So You Majored in Economics…

So You Majored in Economics…

By Chrissy Lee

As an economics major, I spent many evenings during college wrangling problem sets, immersed in a world full of strange models where everyone is omniscient and companies produce only hot dogs and buns. My classmates dreamed of futures in investment banking or consulting at one of the Big Four, but those career paths never tickled my fancy.

So how on earth did I end up in PR after graduation? What the heck does economic theory have to do with the media industry?

In fact, quite a lot. Unwieldy formulas, regressions and cost curves aside, my economics degree taught me fundamental principles that apply magnificently to the communications industry. Here are five economic concepts and what they teach us about PR.

“No Such Thing As A Free Lunch”: There’s A Story Behind Everything

We say LaunchSquad enjoys free lunch every Monday, but this is false from the economist perspective. According to economic theory, we never get something for nothing, even if that something seems free. Everything comes at a price—and a story behind it. It can be obvious or hidden. In PR, it’s our job to look for creative, compelling narratives within a variety of companies, products and ideas. The “free lunch” adage reminds us to dig beyond the surface.

Information Asymmetry: Communication Goes A Long Way

Asymmetric information—the market failure when one person in a relationship has more information than the other—produces all kinds of problems. Car buyers wind up with lemons, reckless people get low insurance rates and first dates end in disaster. And in PR, information asymmetries can lead to a reporter misunderstanding your client’s story, or a client wondering why their product launch didn’t make the front page of The New York Times. Luckily, there’s a fix: communication. Successful PR has everything to do with education. Every day, we explain to reporters how our clients’ technologies work, we show clients the long term value of thought leadership and content programs, we teach new teammates how to craft a compelling pitch.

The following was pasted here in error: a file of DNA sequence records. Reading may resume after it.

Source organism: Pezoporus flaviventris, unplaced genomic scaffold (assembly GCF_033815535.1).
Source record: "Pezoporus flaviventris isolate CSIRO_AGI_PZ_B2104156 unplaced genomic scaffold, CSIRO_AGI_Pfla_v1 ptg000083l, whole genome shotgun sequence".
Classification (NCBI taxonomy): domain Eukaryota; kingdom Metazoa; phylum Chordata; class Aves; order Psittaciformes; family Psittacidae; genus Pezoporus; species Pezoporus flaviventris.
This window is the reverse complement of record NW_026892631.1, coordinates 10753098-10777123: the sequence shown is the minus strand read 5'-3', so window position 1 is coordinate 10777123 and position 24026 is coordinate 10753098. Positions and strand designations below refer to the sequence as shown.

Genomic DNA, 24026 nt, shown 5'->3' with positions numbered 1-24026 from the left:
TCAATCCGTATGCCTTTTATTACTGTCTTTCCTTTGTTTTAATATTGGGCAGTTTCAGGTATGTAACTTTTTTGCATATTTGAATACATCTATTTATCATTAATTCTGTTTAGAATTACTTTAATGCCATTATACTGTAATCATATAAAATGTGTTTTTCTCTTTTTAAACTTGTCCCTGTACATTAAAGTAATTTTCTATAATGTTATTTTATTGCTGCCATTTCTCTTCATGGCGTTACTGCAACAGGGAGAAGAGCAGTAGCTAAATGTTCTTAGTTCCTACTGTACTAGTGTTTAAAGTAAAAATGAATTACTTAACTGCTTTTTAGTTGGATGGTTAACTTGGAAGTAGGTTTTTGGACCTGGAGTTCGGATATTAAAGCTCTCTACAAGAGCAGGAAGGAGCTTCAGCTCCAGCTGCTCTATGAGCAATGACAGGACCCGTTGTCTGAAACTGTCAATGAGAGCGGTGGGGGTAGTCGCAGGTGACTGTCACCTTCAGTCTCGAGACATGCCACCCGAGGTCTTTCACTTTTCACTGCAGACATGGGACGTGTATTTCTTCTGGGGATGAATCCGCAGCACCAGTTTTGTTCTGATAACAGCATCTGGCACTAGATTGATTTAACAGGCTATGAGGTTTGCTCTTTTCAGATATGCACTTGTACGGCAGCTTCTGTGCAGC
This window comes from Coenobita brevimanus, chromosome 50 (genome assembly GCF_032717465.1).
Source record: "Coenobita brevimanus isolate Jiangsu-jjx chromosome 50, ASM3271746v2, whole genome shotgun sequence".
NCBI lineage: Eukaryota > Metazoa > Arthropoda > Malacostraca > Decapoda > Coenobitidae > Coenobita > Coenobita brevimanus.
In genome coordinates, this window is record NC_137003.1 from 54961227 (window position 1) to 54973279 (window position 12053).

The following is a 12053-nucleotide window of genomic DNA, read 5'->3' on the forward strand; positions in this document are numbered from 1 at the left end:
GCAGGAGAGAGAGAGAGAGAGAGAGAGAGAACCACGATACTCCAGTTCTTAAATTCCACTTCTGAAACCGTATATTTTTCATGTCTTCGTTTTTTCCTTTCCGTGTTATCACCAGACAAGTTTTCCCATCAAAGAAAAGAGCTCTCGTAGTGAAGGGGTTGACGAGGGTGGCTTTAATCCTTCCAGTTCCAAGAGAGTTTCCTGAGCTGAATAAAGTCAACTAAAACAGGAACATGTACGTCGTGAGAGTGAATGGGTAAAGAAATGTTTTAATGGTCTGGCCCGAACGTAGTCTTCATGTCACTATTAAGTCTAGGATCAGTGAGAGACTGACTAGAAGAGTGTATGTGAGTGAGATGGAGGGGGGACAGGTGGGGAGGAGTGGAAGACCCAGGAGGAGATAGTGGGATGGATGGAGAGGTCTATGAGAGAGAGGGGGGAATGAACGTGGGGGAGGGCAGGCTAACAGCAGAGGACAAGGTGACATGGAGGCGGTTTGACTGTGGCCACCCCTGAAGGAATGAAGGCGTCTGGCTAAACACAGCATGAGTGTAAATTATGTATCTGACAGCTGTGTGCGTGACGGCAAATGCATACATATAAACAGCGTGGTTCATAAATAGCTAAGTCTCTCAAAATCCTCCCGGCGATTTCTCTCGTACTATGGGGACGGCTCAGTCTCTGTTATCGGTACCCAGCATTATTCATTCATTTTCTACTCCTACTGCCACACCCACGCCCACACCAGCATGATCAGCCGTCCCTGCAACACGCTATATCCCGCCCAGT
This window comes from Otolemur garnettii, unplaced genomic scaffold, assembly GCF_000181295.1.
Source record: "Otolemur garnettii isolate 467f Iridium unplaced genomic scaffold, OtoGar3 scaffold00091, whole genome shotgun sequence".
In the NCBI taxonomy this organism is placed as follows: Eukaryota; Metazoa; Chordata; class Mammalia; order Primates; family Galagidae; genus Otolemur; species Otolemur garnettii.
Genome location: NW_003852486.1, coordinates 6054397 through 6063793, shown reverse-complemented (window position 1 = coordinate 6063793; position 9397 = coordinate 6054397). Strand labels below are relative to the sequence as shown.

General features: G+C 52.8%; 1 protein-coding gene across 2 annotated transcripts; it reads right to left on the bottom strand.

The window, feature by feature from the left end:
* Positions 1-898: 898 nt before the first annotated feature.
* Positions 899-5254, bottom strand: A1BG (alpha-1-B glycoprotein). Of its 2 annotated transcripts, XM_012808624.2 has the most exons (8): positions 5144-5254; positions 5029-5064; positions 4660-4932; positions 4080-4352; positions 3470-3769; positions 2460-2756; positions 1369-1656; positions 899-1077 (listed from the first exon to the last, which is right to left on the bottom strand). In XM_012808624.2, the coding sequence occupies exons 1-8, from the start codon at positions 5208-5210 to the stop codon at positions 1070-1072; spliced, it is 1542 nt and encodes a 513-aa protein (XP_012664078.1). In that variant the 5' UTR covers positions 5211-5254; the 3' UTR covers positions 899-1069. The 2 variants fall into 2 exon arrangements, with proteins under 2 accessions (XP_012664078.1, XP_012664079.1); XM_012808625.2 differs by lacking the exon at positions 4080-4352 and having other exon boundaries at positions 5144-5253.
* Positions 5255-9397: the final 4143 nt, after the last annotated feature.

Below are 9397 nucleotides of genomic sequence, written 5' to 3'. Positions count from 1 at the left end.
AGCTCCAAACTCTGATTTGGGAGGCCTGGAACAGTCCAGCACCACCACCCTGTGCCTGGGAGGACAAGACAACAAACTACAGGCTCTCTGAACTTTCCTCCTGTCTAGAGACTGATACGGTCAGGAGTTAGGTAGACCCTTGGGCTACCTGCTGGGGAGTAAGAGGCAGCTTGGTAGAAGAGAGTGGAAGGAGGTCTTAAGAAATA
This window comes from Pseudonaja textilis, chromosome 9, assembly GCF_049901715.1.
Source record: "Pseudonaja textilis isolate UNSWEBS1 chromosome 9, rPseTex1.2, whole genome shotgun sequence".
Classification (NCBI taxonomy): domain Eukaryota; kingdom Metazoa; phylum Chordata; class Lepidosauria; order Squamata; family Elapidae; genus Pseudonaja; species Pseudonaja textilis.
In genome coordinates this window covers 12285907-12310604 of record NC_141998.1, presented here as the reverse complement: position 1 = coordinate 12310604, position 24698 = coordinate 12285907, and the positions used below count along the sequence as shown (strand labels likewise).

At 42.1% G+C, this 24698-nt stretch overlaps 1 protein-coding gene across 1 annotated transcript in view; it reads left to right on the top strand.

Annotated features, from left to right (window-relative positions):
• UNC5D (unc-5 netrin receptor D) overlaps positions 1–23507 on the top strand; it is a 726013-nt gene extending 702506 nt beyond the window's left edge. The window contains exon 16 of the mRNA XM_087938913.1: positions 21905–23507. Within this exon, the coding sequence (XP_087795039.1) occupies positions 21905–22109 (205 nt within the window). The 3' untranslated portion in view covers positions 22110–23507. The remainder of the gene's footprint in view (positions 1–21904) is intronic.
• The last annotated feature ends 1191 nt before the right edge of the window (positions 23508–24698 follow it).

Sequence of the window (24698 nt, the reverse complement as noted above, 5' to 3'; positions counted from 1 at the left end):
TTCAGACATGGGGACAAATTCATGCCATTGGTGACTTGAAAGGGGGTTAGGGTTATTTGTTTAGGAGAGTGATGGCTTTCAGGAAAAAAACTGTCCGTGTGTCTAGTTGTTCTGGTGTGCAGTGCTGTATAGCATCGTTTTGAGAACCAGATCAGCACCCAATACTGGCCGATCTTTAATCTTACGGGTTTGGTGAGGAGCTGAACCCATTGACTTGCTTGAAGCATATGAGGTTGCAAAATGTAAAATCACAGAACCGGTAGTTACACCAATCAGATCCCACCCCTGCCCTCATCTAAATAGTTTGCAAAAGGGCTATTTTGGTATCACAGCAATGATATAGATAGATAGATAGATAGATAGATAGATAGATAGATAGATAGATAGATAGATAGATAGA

Price Elasticity: Know Your Audience

Elasticity helps economists understand how one variable will respond to changes in another (for example, how a Netflix subscription increase might affect account cancellations). This “response anticipation” is paramount in both economics and PR. How will journalists respond to my pitch? What kind of feedback will the client have on the byline we drafted? With everything we produce and communicate, it’s helpful to think about the potential response—and how to finetune your work so it achieves the ideal result.

Long Tail Distribution: Small Things Add Up   

Popularized by Chris Anderson’s Wired story, the “long tail” phenomenon usually refers to an ecommerce strategy: sell less of more. For example, Amazon makes more collective revenue from its large selection of obscure books than from its relatively few bestsellers. In other words, the little things add up. While big, bold ideas are the key to successful campaigns, the small everyday stuff forms the foundation of effective public relations. Assigning action items after each meeting, proofreading emails before hitting the send button, stopping to say “thanks”—these are small activities that, together, amount to a whole that pleases clients, journalists and teammates alike.

Prospect Theory: Emotions Matter

A Nobel prize winner, this behavioral economics theory points to the bounds of human rationality. More often than not, people make silly decisions based on emotion, attitude or straight up FOMO instead of logic (case in point: long food truck lines outside LaunchSquad HQ at 11:30 a.m.). In PR, whether you’re managing a sensitive client situation or a stressful moment with a teammate, you are most effective when you acknowledge the presence of emotion—and accept that it often clouds people’s logic, including your own.

Are you a problem set cruncher turned PR human? Tell us about it in the comments!

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